Featured paper: Pushing the limits of a superconductor.

Paper: 10 to 25-fold increase in the transport superconducting critical current density of spark-plasma sintered Bi-2223 superconductors. E. Govea-Alcaide, I. F. Machado, and R. F. Jardim. Journal of Applied Physics 117, 043903 (2015). DOI: 10.1063/1.4906560.

A paper recently published in the Journal of Applied Physics, signed by two Brazilian researchers and one Cuban researcher, brings relevant contributions to the study of superconductor materials – those that allow the flow of electric current without resistance (literally, with zero electric resistance).

Superconductivity occurs in certain materials under certain conditions. There is, for example, a condition called “critical superconductor temperature”, above which superconductivity does not occur. And there is also a “critical current density” (the quantity of electric current that goes through a certain area), above which superconductivity is destroyed.

In the paper reported in the Journal of Applied Physics, the authors present a route that allows the increase of the critical current density of Bi-2223 by over 25 times at the temperature of liquid nitrogen (77 K, that is, some 195 °C negative).

SPS process.

The method works from the Bi-2223 powder (a mixed oxide of bismuth, strontium, calcium and copper), consolidated by means of the spark plasma sintering technique (SPS) at temperatures close to 800 °C and thermally treated at 750 °C for 5 minutes. The route opens possibilities for several applications of the material. “The optimization of superconductor properties of interest, such as the critical superconductor current, seems to be very relevant for the area of applications of superconductors in general”, assesses physicist Renato de Figueiredo Jardim, author of the paper and professor of the Physics Institute at the University of São Paulo (USP).

In addition, in the article the authors proposed which mechanisms occur in the material’s microstructure to explain the increase in said superconductor property.

Electron backscattered scanning electron microscope (EBSD/SEM) image shows the microstructure of Bi-2223 consolidated by SPS at 750 °C: blade-shaped grains.

Initially, the scientists were able to confirm that, after the plasma sintering process, Bi-2223 showed elongated blade-shaped grains, made up of shells and cores. The researchers found that the shell, which is the edge of the grain, was oxygen deficient, which constitutes a problem in a certain way, given that such element is fundamental to improve the superconductor properties of Bi-2223 by optimizing its intergranular properties.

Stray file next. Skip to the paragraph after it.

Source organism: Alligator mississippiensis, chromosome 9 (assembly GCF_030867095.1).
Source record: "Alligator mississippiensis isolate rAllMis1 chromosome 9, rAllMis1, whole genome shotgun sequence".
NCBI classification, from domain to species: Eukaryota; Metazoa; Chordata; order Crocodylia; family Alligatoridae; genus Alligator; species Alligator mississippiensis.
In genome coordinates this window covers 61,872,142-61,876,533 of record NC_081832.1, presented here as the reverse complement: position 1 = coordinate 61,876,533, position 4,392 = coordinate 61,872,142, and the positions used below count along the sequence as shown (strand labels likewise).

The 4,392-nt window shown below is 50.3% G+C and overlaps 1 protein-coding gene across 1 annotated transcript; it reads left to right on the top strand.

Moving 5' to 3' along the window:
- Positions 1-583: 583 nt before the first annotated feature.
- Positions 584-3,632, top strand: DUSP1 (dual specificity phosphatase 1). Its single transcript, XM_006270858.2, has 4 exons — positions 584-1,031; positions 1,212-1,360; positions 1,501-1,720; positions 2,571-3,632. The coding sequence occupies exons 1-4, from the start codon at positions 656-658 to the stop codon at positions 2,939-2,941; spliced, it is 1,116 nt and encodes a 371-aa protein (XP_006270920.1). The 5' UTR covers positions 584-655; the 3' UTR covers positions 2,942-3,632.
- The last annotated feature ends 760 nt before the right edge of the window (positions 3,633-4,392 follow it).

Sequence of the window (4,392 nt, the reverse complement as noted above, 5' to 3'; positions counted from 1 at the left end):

However, the brief thermal treatment given after the consolidation of the material caused significant results. “The thermal treatment was fundamental for the reestablishment, even if partial, of sound superconductor properties in the material prepared by SPS”, Renato Jardim states. In fact, the treatment decreased the width of the oxygen-deficient shell, propitiating the increase of conduction of the electric current between the grains. “The reestablishment of oxygen in the material occurs through the grain contours and is certainly not total, that is, it occurs in certain portions of the grains boundaries, establishing “pathways” with low electrical resistance, through which electric current, for example, can connect the material superconductor grains”, the professor summarizes.

According to professor Jardim, his scientific collaboration with the first author of the article, physicist Ernesto Govea Alcaide, currently a professor of the University of Granma (Cuba), is over 15 years long, and dates back to Govea Alcaide’s doctorate research, carried out between 2001 and 2005 within a CAPES/MES (Brazil/Cuba) agreement, coordinated by professors Jardim (by USP) and Pedro Mune (by the University of Oriente, in Cuba). At such time, Govea Alcaide started a systematic study of the preparation of superconductor compounds, aiming at technological applications.

“It is important to stress that superconductor materials with potential for technological applications require certain very specific characteristics, that is, the materials must have: (i) a single crystallographic phase; (ii) high texture; (iii) high density; and (iv) low electric resistance grain boundaries”, professor Jardim explains.

With such characteristics in mind, in a work stage under the bilateral agreement, Govea Alcaide began the preparation of superconductor materials. In a visit to São Paulo, Jardim tells, Govea Alcaide got in touch with the group headed by professor Izabel Machado, also an author of the article, and using the facilities of her laboratory he produced Bi-2223 samples by means of the SPS technique based on powders of such high-quality material, the production of which was already dominated at professor Jardim’s laboratory.

According to professor Jardim, a greater set of scientific articles regarding the same topic of the article mentioned here and recently published by professors Govea Alcaide, Machado and Jardim, among other researchers, has just been given an award from the Academy of Sciences of Cuba as one of the works of greater scientific contribution in 2014.

The work whose results were reported in the article in the Journal of Applied Physics relied on funding from Brazil (Fapesp, CNPq, CAPES and Petrobras) and from Cuba (Higher Education Ministry – MES).